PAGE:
The Congressional Budget Office (CBO) responded to a request from Republican Members of the Senate Finance Committee for information about budgetary effects of the high and rising inflation that continues to hammer American households.  According to the CBO, inflation and accompanying higher interest rates stemming from inflation further erode the fiscal position of the United States, including adding to the outsized and climbing $30.1 trillion national debt.   

“The stealth tax imposed by inflation is hurting all Americans in the grocery aisles, at the gas pump, and in every bill they pay,” said Finance Committee Ranking Member Mike Crapo (R-Idaho).  “While inflation threatens Americans’ pocketbooks today, it also contributes to skyrocketing federal debt that will burden future generations.”  

CBO’s report reveals that soaring inflation and mounting interest rates can boost federal deficits by trillions of dollars.   

  • Federal revenues could climb from inflation by trillions, including stealth tax revenues from phantom inflationary increases not accompanied by increases in people’s purchasing power.  
  • Federal outlays climb, with outlays for interest payments on federal debt soaring by trillions.  
  • Federal deficits climb by trillions, as outlay increases outstrip revenue gains.

According to CBO’s report released today: 

  • “In general, if inflation was persistently higher than it is in the Congressional Budget Office’s economic forecast and if interest rates were also significantly higher but all other inputs to the budget projection process were unchanged, then projected budget deficits and debt would be larger in dollar terms, on net, throughout the 2022-2031 period.”  
  • To provide an illustrative estimate, CBO analyzed how its budget projections would have changed from its February 2021 pre-inflation period if it had instead used the higher paths for inflation and interest rates (“high-rate scenario”) that have arisen and have been fueled by Biden Administration policies.  Under that scenario, CBO says:  
    • “The projected deficit would be larger by $2.3 trillion from 2022 to 2031 under the high-rate scenario than in the baseline.”  
    • “The larger budget deficits would arise primarily because the government’s net interest costs would be [$2.5 trillion] higher…” 
    • “Larger increases in wage rates and prices generally lead to greater labor income, profits, and other nominal income, which in turn generate larger collections of individual income taxes, payroll taxes, and corporate income taxes.”  How much?  $3.4 trillion increased revenue in the high-rate scenario, partly stemming from stealth taxes on phantom gains that are not gains people see in purchasing power of their wages and incomes.  Even worse, because not all the aspects of the tax code are indexed to inflation, more and more middle- and working-class Americans will become subject to taxes originally imposed on the “rich.”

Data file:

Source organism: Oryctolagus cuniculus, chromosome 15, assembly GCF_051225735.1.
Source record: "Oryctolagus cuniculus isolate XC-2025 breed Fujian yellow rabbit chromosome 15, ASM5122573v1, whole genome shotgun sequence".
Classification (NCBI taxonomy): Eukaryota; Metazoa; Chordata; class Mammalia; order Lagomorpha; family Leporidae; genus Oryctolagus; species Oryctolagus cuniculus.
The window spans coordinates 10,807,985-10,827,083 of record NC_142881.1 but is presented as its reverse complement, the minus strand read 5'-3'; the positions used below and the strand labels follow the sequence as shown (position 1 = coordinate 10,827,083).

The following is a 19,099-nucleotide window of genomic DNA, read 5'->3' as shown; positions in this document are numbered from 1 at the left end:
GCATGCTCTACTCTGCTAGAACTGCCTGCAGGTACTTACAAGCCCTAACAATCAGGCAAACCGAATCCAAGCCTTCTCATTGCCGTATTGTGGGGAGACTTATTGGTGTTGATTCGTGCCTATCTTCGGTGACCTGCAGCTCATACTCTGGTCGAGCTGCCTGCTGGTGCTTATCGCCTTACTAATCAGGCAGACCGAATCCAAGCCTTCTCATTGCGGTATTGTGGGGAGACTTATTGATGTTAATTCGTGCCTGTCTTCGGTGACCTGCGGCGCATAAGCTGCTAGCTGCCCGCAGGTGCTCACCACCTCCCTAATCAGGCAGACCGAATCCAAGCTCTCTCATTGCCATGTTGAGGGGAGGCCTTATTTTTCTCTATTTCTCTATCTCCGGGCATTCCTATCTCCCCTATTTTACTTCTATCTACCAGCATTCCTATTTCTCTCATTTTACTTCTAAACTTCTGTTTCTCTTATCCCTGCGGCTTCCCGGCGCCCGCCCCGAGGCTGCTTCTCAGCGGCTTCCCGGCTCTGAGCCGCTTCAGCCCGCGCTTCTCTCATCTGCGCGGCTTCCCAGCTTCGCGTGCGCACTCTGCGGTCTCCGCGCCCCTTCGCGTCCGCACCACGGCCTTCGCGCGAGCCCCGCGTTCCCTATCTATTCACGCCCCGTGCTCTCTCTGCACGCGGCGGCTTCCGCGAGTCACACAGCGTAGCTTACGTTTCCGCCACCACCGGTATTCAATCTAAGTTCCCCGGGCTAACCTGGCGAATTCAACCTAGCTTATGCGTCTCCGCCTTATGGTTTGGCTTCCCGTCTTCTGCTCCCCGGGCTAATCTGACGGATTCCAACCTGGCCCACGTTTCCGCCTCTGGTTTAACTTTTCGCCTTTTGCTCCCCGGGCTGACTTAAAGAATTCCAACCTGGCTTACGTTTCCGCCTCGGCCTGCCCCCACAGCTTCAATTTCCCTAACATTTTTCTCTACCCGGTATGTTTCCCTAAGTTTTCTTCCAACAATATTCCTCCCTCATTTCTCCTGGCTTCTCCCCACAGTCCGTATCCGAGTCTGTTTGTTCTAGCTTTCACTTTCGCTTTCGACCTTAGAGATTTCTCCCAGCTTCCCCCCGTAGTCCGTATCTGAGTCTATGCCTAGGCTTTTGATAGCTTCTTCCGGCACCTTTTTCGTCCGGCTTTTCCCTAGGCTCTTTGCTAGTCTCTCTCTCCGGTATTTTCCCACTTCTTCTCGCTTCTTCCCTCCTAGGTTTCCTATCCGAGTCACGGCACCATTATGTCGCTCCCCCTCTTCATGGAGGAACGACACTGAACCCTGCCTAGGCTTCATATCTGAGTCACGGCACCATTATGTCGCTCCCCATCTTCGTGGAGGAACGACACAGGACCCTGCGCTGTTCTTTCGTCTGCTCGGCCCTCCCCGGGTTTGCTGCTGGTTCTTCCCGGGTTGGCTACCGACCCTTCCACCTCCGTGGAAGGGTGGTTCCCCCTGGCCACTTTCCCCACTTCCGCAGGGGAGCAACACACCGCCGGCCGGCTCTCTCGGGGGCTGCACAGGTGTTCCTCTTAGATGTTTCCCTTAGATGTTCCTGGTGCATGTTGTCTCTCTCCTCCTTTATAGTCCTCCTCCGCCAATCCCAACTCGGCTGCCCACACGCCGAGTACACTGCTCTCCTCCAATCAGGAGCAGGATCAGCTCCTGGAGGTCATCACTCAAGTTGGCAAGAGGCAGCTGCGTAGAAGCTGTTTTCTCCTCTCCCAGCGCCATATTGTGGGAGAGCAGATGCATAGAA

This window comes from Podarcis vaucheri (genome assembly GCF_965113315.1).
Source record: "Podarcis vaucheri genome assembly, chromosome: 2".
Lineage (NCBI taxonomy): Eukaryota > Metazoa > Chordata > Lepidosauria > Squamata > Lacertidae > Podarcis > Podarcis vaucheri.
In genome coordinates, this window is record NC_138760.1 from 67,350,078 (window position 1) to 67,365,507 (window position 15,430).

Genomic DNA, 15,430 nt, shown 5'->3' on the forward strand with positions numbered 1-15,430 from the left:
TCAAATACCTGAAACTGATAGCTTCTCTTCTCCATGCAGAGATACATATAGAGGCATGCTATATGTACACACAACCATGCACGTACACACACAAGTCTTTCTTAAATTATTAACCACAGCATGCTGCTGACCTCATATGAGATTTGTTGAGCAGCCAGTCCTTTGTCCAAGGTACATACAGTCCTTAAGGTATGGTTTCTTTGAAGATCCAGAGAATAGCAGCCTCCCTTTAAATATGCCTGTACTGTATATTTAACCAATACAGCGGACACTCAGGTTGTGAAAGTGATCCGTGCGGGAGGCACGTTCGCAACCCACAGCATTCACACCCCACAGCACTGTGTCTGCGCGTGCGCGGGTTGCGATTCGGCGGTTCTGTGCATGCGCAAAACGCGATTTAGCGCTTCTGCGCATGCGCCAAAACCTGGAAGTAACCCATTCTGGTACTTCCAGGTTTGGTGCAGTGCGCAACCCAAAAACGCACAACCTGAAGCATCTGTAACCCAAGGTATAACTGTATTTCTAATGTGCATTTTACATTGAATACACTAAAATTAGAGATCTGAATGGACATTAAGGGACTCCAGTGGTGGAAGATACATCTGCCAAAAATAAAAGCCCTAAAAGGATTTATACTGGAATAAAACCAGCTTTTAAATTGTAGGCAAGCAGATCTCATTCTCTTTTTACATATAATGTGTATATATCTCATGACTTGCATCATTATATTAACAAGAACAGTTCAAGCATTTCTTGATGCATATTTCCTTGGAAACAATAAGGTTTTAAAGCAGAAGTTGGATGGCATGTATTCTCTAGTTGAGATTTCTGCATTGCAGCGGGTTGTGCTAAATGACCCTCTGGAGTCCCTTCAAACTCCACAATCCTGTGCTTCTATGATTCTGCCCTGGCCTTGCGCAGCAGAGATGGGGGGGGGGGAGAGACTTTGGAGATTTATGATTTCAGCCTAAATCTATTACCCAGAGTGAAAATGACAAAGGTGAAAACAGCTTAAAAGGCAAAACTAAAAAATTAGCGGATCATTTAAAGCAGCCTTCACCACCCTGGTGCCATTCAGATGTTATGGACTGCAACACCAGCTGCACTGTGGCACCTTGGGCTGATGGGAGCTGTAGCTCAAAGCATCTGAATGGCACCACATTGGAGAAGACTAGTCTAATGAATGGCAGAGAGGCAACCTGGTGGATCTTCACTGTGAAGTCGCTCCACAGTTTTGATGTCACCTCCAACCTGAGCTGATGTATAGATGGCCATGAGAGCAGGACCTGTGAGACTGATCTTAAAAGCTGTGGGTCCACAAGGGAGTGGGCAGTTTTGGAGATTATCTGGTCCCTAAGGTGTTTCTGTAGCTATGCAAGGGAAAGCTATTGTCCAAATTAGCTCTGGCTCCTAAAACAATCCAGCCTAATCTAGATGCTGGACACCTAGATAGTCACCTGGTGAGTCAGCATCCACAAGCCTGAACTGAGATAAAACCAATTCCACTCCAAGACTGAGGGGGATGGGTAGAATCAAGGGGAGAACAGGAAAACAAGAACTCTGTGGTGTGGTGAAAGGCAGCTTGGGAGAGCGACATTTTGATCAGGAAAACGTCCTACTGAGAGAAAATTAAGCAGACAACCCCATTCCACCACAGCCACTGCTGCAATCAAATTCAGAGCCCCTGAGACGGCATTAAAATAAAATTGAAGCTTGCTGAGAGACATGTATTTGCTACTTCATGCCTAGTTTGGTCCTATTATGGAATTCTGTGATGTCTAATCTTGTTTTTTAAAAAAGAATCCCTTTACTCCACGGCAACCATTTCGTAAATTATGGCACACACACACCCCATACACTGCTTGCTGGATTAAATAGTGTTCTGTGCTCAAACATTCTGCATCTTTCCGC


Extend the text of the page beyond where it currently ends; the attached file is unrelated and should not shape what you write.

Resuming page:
• In the high-rate scenario, revenues would rise by $3.4 trillion, federal outlays would rise by $5.7 trillion, and the federal deficit would rise by $2.3 trillion relative to CBO’s baseline without high inflation and interest rates.  

Background:  

Consumer price inflation increased to a staggering 7.5 percent in January from below 1.5 percent when Biden took office.  The untargeted $1.9 trillion spending spree enacted by Democrats last year on a partisan basis helped fuel high, accelerating inflation.  Even left-leaning economists warned that last year’s big-spending agenda created risk of an inflation spike, with former Treasury Secretary Larry Summers labeling the spree as the “least responsible macroeconomic policy we’ve had in the last 40 years.”  

The national debt is projected within a decade to surpass its historical high and then continue to climb.  Once a new crisis arises that awakens needs or calls for more debt-fueled spending, the added debt pushes the United States further toward unchartered territory and closer to the limits of a fiscal crisis. 

As the CBO has repeatedly warned, our high and rising federal debt risks a fiscal crisis. Last year, CBO observed:   

“Debt that is high and rising as a percentage of GDP boosts federal and private borrowing costs, slows the growth of economic output, and increases interest payments abroad.  A growing debt burden could increase the risk of a fiscal crisis and higher inflation as well as undermine confidence in the U.S. dollar, making it more costly to finance public and private activity in international markets.”   

High and rising debt, and resources needed to service the debt, also leaves less “fiscal space” available for use in everything from low-income support programs to national defense, and further limits our ability to respond to new crises.  As CBO identified in the same report last year:  

“High and rising debt also might cause policymakers to feel constrained from implementing deficit-­financed fiscal policy to respond to unforeseen events or for other purposes, such as to promote economic activity or strengthen national defense.”

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